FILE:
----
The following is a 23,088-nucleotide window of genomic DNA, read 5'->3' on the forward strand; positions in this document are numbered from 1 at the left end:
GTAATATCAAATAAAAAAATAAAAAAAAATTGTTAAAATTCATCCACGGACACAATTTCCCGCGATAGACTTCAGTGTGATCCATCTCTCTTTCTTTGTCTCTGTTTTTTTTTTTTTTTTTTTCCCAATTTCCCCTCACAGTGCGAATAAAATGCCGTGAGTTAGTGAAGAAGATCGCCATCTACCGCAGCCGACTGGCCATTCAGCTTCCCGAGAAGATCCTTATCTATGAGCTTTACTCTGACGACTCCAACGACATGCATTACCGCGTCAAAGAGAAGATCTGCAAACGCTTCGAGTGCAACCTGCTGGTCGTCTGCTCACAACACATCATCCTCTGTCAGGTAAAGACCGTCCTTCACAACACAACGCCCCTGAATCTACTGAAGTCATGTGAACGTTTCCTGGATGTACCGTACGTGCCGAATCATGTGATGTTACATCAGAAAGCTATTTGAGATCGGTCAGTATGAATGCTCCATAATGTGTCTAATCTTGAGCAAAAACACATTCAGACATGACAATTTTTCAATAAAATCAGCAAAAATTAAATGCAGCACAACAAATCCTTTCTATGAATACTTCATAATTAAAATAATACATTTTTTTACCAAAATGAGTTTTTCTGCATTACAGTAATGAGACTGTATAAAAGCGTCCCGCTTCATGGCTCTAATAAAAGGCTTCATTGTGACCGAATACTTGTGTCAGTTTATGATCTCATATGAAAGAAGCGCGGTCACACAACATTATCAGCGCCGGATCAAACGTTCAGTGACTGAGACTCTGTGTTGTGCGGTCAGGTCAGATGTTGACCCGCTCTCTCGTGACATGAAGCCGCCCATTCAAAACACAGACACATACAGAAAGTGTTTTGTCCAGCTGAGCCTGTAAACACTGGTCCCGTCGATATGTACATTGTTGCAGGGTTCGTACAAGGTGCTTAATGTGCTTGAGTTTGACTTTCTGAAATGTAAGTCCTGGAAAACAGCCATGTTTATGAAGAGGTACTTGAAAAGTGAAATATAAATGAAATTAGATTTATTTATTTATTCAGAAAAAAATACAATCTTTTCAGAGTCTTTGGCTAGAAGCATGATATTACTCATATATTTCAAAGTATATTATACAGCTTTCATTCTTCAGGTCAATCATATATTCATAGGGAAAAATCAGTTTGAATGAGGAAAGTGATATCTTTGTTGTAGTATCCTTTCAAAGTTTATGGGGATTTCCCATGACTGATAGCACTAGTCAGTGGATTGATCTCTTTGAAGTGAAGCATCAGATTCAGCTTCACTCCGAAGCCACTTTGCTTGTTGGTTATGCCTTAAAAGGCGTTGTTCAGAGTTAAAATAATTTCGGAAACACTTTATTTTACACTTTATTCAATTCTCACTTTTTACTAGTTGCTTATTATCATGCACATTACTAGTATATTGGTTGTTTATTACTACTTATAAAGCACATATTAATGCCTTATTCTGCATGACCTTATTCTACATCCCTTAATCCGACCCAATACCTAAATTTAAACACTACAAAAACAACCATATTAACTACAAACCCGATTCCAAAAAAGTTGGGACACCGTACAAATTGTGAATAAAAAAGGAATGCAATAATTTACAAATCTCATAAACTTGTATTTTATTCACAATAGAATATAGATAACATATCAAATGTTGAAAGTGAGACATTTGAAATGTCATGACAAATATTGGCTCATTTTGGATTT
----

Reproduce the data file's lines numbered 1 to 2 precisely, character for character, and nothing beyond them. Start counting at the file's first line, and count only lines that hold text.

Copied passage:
The following is a 23,088-nucleotide window of genomic DNA, read 5'->3' on the forward strand; positions in this document are numbered from 1 at the left end:
GTAATATCAAATAAAAAAATAAAAAAAAATTGTTAAAATTCATCCACGGACACAATTTCCCGCGATAGACTTCAGTGTGATCCATCTCTCTTTCTTTGTCTCTGTTTTTTTTTTTTTTTTTTTCCCAATTTCCCCTCACAGTGCGAATAAAATGCCGTGAGTTAGTGAAGAAGATCGCCATCTACCGCAGCCGACTGGCCATTCAGCTTCCCGAGAAGATCCTTATCTATGAGCTTTACTCTGACGACTCCAACGACATGCATTACCGCGTCAAAGAGAAGATCTGCAAACGCTTCGAGTGCAACCTGCTGGTCGTCTGCTCACAACACATCATCCTCTGTCAGGTAAAGACCGTCCTTCACAACACAACGCCCCTGAATCTACTGAAGTCATGTGAACGTTTCCTGGATGTACCGTACGTGCCGAATCATGTGATGTTACATCAGAAAGCTATTTGAGATCGGTCAGTATGAATGCTCCATAATGTGTCTAATCTTGAGCAAAAACACATTCAGACATGACAATTTTTCAATAAAATCAGCAAAAATTAAATGCAGCACAACAAATCCTTTCTATGAATACTTCATAATTAAAATAATACATTTTTTTACCAAAATGAGTTTTTCTGCATTACAGTAATGAGACTGTATAAAAGCGTCCCGCTTCATGGCTCTAATAAAAGGCTTCATTGTGACCGAATACTTGTGTCAGTTTATGATCTCATATGAAAGAAGCGCGGTCACACAACATTATCAGCGCCGGATCAAACGTTCAGTGACTGAGACTCTGTGTTGTGCGGTCAGGTCAGATGTTGACCCGCTCTCTCGTGACATGAAGCCGCCCATTCAAAACACAGACACATACAGAAAGTGTTTTGTCCAGCTGAGCCTGTAAACACTGGTCCCGTCGATATGTACATTGTTGCAGGGTTCGTACAAGGTGCTTAATGTGCTTGAGTTTGACTTTCTGAAATGTAAGTCCTGGAAAACAGCCATGTTTATGAAGAGGTACTTGAAAAGTGAAATATAAATGAAATTAGATTTATTTATTTATTCAGAAAAAAATACAATCTTTTCAGAGTCTTTGGCTAGAAGCATGATATTACTCATATATTTCAAAGTATATTATACAGCTTTCATTCTTCAGGTCAATCATATATTCATAGGGAAAAATCAGTTTGAATGAGGAAAGTGATATCTTTGTTGTAGTATCCTTTCAAAGTTTATGGGGATTTCCCATGACTGATAGCACTAGTCAGTGGATTGATCTCTTTGAAGTGAAGCATCAGATTCAGCTTCACTCCGAAGCCACTTTGCTTGTTGGTTATGCCTTAAAAGGCGTTGTTCAGAGTTAAAATAATTTCGGAAACACTTTATTTTACACTTTATTCAATTCTCACTTTTTACTAGTTGCTTATTATCATGCACATTACTAGTATATTGGTTGTTTATTACTACTTATAAAGCACATATTAATGCCTTATTCTGCATGACCTTATTCTACATCCCTTAATCCGACCCAATACCTAAATTTAAACACTACAAAAACAACCATATTAACTACAAACCCGATTCCAAAAAAGTTGGGACACCGTACAAATTGTGAATAAAAAAGGAATGCAATAATTTACAAATCTCATAAACTTGTATTTTATTCACAATAGAATATAGATAACATATCAAATGTTGAAAGTGAGACATTTGAAATGTCATGACAAATATTGGCTCATTTTGGATTT